Dominican friar Bernard Peyre enjoys a relatively peaceful life with the Inquisition into Heretical Depravity in the small French city of Lazet. He assists the lead Inquisitor, Father Jacques Vaquier, in his inquiries about the potentially heretical beliefs of the townspeople and enjoys the collegial life of the Priory. When Father Jacques dies, however, his replacement, the austere Father Augustin Duese, permanently disturbs Bernard’s comfort. Ascetic and ill, Father Augustin nonetheless begins scrutinizing Father Jacques and several cases in which important local figures were found free of heresy. Reopening these cases requires old Inquisitorial registers, a few of which, mysteriously, are found to be missing. Meanwhile, Father Augustin investigates an enclave of women living in an abandoned farm outside of town. On one of his regular visits to the women, Augustin and his retinue are murdered, their bodies chopped into pieces. Fascinated by Johanna de Caussade, a widow at the farm, and horrified by the murders, Bernard is further frustrated by Augustin’s replacement, the Machiavellian Pierre-Julien Faure, who is determined to prove Johanna and her companions heretics. To protect Johanna and ultimately himself, Bernard must embark on a series of most un-Dominican acts.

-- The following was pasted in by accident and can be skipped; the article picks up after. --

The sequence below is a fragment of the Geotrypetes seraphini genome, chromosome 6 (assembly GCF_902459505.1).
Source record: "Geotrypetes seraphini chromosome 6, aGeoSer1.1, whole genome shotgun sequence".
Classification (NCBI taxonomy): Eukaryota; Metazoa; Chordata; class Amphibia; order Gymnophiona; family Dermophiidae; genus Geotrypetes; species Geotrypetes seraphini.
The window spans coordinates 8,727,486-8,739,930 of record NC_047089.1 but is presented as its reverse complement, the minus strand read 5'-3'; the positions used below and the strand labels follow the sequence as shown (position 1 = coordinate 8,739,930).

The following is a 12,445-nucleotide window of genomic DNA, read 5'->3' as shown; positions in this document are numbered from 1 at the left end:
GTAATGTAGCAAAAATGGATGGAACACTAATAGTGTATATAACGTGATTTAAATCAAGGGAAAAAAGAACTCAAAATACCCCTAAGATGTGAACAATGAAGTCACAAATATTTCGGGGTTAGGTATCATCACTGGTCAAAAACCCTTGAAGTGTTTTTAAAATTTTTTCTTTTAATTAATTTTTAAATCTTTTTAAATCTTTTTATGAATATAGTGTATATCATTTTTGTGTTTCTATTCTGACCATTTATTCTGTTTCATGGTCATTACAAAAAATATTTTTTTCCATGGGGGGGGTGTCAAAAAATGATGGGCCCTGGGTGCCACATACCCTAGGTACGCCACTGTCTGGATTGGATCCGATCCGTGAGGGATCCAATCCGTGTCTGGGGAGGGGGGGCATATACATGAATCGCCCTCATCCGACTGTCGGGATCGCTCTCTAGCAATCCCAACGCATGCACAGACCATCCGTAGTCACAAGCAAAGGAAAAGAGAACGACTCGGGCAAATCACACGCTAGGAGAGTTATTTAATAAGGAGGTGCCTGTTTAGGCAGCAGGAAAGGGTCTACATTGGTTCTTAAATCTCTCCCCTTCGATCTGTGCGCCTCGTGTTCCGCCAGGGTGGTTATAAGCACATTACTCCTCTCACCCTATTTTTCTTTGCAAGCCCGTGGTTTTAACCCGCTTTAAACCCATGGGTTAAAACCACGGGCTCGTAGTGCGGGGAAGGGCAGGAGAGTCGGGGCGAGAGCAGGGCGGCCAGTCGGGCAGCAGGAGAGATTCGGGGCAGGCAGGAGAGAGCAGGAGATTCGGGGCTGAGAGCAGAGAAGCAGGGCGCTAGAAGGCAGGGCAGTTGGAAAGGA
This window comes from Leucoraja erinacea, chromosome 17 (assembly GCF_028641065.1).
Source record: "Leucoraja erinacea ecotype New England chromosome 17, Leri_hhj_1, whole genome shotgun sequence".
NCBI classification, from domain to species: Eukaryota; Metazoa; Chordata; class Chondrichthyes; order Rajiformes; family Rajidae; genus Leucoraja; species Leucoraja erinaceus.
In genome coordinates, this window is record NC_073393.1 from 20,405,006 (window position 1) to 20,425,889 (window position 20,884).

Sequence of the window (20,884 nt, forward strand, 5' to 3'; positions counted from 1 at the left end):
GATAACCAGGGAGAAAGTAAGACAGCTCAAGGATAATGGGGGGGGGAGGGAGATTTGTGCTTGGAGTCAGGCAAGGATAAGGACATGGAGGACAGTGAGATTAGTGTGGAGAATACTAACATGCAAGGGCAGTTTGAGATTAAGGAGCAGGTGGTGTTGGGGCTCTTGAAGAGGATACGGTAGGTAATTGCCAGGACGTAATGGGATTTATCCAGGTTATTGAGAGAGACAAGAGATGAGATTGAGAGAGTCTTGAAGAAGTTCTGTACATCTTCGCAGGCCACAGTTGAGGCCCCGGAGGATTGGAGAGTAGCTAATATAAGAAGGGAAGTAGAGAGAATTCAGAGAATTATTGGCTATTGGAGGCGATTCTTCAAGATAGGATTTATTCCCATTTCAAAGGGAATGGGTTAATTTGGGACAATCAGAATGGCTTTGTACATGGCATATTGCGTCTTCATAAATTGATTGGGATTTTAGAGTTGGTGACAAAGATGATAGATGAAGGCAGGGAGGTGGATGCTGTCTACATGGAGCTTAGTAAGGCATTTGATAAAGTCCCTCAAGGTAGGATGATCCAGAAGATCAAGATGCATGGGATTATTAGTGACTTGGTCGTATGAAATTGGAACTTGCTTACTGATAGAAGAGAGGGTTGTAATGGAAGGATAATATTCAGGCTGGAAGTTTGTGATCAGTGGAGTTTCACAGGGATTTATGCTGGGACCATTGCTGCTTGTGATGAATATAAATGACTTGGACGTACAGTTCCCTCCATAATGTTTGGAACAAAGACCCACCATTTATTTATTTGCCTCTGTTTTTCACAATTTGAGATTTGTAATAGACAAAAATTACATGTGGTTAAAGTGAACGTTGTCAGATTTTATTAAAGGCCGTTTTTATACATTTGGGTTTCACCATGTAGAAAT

Without condescension or compromise to modern sensibilities, Jinks’s debut immerses readers in the mind of a 14th-century Inquisitor who apprehends the world through a complicated and contradictory framework of devotional and biblical texts. The dense, conspiratorial result is bracing, though it may prompt simpler souls to wish for good old-fashioned anachronism.